ERIC Number: ED268907
Record Type: RIE
Publication Date: 1979-Mar
What Jobs Will Be Available for Persons with a Postsecondary Education in 1985?
The labor market for persons who continue their education beyond high school is projected for 1985. After a brief discussion of the probable changes in the occupational distribution of new entrants by occupation, attention is directed to likely trends in wages of younger workers. Also considered are projections concerning underemployment of college graduates and competition between the sexes. The possible impact on college enrollments of the deteriorating job opportunities for postsecondary graduates is also addressed, and information on financial aid/subsidies for students by income level are included. It is concluded that career prospects will likely be more limited than in previous years for those who attend or complete college. It is suggested that persons who fail to complete college will gain little economic advantage from their brief postsecondary education. However, college graduates, and especially those who obtain a graduate degree in a professional field, will continue to gain a significant, but diminishing, economic advantage, as well as better access to good jobs. It is doubtful that the number of persons who enroll in higher education will decline as a result of these unattractive job prospects. However, students may tend to enroll part-time or attend low-cost schools. (SW)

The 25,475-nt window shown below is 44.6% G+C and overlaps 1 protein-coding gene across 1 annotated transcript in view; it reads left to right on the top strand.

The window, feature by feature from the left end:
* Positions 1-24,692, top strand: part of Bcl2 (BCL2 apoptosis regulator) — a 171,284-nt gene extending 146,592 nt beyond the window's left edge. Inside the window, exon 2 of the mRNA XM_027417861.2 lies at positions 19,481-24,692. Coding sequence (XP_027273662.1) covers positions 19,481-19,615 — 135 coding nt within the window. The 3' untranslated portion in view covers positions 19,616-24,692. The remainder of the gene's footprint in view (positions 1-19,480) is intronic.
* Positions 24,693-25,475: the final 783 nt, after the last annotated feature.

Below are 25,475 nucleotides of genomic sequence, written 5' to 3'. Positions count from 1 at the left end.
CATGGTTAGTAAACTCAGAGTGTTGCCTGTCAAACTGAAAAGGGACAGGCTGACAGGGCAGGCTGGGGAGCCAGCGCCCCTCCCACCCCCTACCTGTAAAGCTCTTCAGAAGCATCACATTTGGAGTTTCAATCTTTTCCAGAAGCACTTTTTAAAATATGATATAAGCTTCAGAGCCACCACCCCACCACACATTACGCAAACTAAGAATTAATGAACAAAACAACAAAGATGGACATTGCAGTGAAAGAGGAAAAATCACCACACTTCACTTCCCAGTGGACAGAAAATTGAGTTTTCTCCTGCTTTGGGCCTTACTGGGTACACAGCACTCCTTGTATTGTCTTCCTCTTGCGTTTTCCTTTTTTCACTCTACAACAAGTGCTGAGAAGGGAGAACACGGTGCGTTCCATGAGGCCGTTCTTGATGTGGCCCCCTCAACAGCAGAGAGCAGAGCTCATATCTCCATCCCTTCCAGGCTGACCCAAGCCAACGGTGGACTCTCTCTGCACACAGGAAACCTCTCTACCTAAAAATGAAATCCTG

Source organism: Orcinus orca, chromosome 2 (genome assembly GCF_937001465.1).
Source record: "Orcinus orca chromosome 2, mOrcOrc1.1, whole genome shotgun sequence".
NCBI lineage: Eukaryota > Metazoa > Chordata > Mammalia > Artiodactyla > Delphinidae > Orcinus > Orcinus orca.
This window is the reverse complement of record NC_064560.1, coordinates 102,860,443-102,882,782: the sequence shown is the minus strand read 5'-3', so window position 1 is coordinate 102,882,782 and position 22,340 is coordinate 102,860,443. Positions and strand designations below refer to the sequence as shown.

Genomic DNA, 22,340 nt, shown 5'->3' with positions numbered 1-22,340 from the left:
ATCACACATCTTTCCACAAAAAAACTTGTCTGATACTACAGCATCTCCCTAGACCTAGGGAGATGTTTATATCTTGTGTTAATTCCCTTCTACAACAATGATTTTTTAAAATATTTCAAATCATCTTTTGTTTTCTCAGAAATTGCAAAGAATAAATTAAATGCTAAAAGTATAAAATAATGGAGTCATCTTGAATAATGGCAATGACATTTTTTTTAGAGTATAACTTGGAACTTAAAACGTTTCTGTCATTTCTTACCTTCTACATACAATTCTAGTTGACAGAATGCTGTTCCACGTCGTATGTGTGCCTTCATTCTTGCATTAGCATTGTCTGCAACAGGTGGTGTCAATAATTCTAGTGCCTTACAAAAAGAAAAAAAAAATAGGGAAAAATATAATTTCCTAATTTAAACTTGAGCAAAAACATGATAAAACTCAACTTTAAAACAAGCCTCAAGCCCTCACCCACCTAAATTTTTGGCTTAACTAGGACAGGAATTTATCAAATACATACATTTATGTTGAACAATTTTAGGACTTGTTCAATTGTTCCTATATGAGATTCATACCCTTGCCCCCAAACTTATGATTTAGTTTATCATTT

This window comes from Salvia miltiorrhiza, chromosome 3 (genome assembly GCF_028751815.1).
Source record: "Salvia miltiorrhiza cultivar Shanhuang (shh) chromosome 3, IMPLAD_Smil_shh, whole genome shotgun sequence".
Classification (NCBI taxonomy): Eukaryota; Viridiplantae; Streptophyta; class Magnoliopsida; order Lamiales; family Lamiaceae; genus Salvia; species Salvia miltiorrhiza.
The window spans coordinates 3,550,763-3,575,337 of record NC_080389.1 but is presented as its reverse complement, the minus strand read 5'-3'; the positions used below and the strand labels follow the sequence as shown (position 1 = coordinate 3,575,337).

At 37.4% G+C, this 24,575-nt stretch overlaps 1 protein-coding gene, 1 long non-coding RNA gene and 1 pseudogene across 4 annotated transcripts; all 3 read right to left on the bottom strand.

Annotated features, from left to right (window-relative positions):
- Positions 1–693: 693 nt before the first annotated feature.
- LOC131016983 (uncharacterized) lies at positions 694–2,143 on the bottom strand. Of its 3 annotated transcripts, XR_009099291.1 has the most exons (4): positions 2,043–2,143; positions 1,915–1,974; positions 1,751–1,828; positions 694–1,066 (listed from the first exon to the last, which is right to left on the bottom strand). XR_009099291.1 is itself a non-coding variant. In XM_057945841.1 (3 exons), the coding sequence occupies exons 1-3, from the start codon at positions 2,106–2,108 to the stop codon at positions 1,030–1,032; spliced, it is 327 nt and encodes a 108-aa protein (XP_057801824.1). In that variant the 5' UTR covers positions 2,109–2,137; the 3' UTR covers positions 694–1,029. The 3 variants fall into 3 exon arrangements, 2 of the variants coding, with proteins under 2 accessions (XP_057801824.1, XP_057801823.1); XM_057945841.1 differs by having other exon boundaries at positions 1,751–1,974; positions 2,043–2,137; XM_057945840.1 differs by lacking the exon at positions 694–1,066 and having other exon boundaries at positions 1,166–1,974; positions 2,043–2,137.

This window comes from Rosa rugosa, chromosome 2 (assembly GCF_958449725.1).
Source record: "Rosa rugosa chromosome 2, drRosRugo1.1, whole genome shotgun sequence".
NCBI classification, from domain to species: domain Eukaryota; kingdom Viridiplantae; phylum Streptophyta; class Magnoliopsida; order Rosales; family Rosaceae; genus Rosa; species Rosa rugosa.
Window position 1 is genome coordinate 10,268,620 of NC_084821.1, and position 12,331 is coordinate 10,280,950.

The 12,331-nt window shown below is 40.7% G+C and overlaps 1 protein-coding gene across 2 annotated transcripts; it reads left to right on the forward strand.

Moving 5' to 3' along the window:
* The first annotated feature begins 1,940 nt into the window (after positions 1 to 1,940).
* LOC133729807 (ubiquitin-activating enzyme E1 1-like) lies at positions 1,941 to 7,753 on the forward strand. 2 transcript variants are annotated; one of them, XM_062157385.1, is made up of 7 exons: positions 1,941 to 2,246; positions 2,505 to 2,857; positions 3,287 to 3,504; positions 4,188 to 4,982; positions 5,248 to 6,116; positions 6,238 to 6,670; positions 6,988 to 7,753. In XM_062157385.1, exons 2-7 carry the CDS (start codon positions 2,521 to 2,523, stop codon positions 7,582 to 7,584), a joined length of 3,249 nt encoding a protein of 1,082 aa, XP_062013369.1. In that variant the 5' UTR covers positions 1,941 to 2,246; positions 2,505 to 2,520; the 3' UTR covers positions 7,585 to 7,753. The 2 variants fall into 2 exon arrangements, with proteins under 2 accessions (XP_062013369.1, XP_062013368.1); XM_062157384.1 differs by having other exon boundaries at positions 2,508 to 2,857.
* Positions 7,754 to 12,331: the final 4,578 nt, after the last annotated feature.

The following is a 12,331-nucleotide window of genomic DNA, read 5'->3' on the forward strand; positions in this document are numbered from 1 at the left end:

Descriptors: Administrators, Clerical Workers, College Attendance, College Graduates, Education Work Relationship, Employment Opportunities, Enrollment Projections, Equal Opportunities (Jobs), Family Income, Females, Labor Market, Males, Nonprofessional Personnel, Postsecondary Education, Professional Personnel, Salaries, Sales Workers, Service Workers, Student Financial Aid, Underemployment
Publication Type: Opinion Papers
Education Level: N/A
Sponsor: Department of Health, Education, and Welfare, Washington, DC.
Authoring Institution: Froomkin (Joseph) Inc., Washington, DC.; Educational Policy Research Center for Higher Education and Society, Washington, DC.